This can also be done by right clicking on the vector -> Show attribute data -> Manage Tables -> Add columns


Sample elevation values at the vector points (v.what.rast)
The next step is to get the elevation values at the vector points. This can be done by sampling the elevation raster at the vector points with v.what.rast.

v.what.rast [email protected] [email protected] column=elev



Compute for the normalized Linke values (v.db.update)
The Jan_norm field can be updated using:

v.db.update --verbose [email protected] layer=1 column=Jan_norm query_column="Jan + (0.00035 * elev)"


Interpolating for the January Linke turbidity raster using Regularized Spline with Tension (v.surf.rst)

v.surf.rst --verbose [email protected] zcolumn=Jan_norm elevation=linke_Jan [email protected] tension=100 smooth=0



Clear-sky solar radiation computations using r.sun

r.sun is a topography based solar radiation model implemented in GRASS GIS whose main inputs are an elevation raster and the Julian date. Here we will use r.sun to compute for the clear-sky GHI on January 1 of Region 3. The inputs that we will use are:

r.sun --verbose [email protected] aspect=aspect slope=slope linke=linke_Jan horizon_basename=horizon horizon_step=15 glob_rad=clear_GHI_001 day=1



Post-processing

Changing the colors of the raster (r.color)

Changing the color scheme of rasters can be done using r.color. Built-in color rules are provided but users can also create their own color rules.
For example:


You can also save the color table to a file so that you can re-use it.

Getting the average solar radiation received by each province (v.rast.stats)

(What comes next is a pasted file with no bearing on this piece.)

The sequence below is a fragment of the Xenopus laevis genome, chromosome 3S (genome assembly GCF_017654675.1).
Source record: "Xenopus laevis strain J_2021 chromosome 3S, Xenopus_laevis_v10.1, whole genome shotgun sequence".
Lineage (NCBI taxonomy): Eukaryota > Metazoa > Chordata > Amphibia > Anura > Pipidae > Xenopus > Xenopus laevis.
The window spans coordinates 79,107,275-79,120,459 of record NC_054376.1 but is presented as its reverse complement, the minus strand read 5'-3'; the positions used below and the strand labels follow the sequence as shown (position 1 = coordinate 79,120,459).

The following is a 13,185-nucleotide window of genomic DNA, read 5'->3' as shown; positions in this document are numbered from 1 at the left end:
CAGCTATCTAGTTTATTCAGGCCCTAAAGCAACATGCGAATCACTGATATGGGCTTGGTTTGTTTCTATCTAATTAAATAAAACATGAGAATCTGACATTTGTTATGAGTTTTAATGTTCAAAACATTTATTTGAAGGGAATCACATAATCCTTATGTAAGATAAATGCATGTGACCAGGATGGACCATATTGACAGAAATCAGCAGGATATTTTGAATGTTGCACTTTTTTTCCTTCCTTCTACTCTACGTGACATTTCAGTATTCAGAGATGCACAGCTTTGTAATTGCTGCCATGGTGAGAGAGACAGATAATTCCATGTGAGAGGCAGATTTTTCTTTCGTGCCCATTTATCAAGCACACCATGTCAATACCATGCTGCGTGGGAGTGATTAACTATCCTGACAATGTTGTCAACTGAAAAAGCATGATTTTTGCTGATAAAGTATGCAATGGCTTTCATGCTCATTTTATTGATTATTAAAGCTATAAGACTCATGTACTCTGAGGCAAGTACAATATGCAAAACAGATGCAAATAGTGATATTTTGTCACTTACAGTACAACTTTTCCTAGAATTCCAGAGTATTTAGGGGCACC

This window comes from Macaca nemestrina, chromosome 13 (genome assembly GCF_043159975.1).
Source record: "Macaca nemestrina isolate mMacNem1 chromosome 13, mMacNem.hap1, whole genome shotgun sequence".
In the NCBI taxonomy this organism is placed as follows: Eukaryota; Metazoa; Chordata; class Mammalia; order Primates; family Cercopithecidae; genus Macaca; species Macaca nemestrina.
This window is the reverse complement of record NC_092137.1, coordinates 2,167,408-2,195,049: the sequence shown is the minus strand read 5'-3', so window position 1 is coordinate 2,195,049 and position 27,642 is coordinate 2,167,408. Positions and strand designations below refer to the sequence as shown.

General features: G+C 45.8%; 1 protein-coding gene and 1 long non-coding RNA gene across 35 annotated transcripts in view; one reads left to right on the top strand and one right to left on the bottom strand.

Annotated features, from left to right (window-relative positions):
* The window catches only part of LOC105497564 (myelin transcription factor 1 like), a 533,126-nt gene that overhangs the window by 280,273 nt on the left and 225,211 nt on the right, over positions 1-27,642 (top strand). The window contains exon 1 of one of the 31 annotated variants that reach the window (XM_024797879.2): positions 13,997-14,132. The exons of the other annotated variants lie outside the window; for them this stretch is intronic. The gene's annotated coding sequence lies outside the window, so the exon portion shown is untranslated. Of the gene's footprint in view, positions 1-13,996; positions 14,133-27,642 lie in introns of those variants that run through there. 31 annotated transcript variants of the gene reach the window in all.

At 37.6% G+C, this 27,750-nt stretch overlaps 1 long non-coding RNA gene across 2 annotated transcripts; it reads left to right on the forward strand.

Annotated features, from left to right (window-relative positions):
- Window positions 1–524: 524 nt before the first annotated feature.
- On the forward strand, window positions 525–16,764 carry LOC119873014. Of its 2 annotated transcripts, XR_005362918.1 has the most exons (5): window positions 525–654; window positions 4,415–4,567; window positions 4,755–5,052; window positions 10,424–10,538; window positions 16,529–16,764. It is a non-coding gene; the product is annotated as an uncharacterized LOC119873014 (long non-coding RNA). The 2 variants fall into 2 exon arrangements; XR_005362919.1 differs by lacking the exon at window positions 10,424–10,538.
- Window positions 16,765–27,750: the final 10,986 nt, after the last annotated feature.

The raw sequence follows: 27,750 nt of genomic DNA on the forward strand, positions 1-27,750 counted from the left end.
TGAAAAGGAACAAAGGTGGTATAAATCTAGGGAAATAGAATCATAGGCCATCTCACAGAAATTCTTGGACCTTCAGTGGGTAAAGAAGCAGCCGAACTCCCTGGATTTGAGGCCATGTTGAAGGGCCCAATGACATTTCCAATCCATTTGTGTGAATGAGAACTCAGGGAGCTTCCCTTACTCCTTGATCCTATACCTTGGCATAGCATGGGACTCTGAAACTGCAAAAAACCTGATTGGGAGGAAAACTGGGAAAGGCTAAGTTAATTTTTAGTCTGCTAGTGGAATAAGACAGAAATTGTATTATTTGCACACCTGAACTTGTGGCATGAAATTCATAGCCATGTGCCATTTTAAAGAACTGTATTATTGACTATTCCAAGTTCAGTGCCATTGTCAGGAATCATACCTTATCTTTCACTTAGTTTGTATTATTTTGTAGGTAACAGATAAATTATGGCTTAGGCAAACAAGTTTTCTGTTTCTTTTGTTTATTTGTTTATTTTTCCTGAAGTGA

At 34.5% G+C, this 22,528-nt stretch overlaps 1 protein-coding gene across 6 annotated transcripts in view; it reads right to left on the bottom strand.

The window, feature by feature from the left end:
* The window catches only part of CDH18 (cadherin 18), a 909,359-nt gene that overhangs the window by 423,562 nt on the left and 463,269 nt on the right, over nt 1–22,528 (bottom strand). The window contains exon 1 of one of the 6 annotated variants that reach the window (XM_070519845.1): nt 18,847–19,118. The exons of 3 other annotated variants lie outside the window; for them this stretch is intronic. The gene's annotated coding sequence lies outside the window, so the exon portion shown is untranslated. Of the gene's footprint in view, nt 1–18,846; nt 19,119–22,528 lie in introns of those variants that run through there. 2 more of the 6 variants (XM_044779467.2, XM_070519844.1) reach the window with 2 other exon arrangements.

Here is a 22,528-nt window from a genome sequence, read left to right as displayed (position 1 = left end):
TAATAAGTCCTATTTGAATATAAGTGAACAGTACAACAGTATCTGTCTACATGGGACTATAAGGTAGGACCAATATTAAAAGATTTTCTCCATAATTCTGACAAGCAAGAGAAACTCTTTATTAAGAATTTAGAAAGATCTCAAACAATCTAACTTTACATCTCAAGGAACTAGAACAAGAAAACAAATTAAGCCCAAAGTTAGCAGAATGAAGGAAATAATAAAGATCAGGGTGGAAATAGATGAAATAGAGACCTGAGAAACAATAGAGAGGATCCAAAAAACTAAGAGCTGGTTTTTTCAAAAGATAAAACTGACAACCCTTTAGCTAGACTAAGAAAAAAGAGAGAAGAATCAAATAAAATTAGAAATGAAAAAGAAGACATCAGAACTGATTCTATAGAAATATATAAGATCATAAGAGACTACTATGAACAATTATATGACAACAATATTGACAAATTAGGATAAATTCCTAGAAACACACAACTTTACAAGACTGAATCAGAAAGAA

Zonal statistics like getting the average raster values inside a polygon can be done using v.rast.stats. Here, we want to compute for the average clear-sky solar radiation received by each province for the day (Jan 1).

First we load the provinces vector into the Layer Manager. Then we use v.rast.stats to compute for the average GHI received by each province.

v.rast.stats --verbose [email protected] [email protected] column_prefix=ghi method=average



Changing the color of the province based on the solar radiation values (v.colors)



If the color change doesn't automatically reflect on the Map Window, try to refresh the display by zooming or panning.

Other common modules/operations

Raster Calculations (r.mapcalc)

Let's say we want to get the average of 2 rasters (clear_GHI_001, clear_GHI_002) and save it as clear_GHI_ave. We can use GRASS' r.mapcalc.

r.mapcalc "clear_GHI_ave = ([email protected] + [email protected])/2"



Removing data from the LOCATION (g.remove)

Make sure that you tick the force removal checkbox and select the data type.
You use regular expressions or wildcards to remove multiple data with the same names.

g.remove



Resampling a raster (r.resamp.stats)

Before resampling a raster, you should first set the resolution of the computation region to that of the resolution you want to resample to. For example, if you want to resample from 90m to 300m, first set the resolution of the computation region to 300 by:

g.region res=300


Resampling is done using r.resamp.stats. This resamples the raster based on an aggregation method (e.g. average, median, mode, etc.) chosen by the user.

r.resamp.stats input=raster_to_be_resampled output=resampled_raster 




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Introduction | Raster Processing and Analysis | Vector Processing and Analysis | WORKSHOP 1 | WORKSHOP 2 (Scripting)